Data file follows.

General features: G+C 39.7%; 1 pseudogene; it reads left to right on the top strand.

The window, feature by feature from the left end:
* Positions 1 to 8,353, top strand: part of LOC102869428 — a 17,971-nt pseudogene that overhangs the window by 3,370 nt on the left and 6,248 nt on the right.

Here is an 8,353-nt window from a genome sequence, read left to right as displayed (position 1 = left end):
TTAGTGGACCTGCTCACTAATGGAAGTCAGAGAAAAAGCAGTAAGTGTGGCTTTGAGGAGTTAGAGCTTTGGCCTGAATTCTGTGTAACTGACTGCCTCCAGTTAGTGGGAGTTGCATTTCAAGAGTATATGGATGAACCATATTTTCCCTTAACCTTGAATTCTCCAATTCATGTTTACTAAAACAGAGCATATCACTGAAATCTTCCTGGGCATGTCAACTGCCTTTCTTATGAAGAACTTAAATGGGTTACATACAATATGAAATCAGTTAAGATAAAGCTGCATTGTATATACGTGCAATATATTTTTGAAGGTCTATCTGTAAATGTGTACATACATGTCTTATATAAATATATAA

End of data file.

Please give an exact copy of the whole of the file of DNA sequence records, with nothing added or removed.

General features: G+C 39.7%; 1 pseudogene; it reads left to right on the top strand.

The window, feature by feature from the left end:
* Positions 1 to 8,353, top strand: part of LOC102869428 — a 17,971-nt pseudogene that overhangs the window by 3,370 nt on the left and 6,248 nt on the right.

Here is an 8,353-nt window from a genome sequence, read left to right as displayed (position 1 = left end):
TTAGTGGACCTGCTCACTAATGGAAGTCAGAGAAAAAGCAGTAAGTGTGGCTTTGAGGAGTTAGAGCTTTGGCCTGAATTCTGTGTAACTGACTGCCTCCAGTTAGTGGGAGTTGCATTTCAAGAGTATATGGATGAACCATATTTTCCCTTAACCTTGAATTCTCCAATTCATGTTTACTAAAACAGAGCATATCACTGAAATCTTCCTGGGCATGTCAACTGCCTTTCTTATGAAGAACTTAAATGGGTTACATACAATATGAAATCAGTTAAGATAAAGCTGCATTGTATATACGTGCAATATATTTTTGAAGGTCTATCTGTAAATGTGTACATACATGTCTTATATAAATATATAA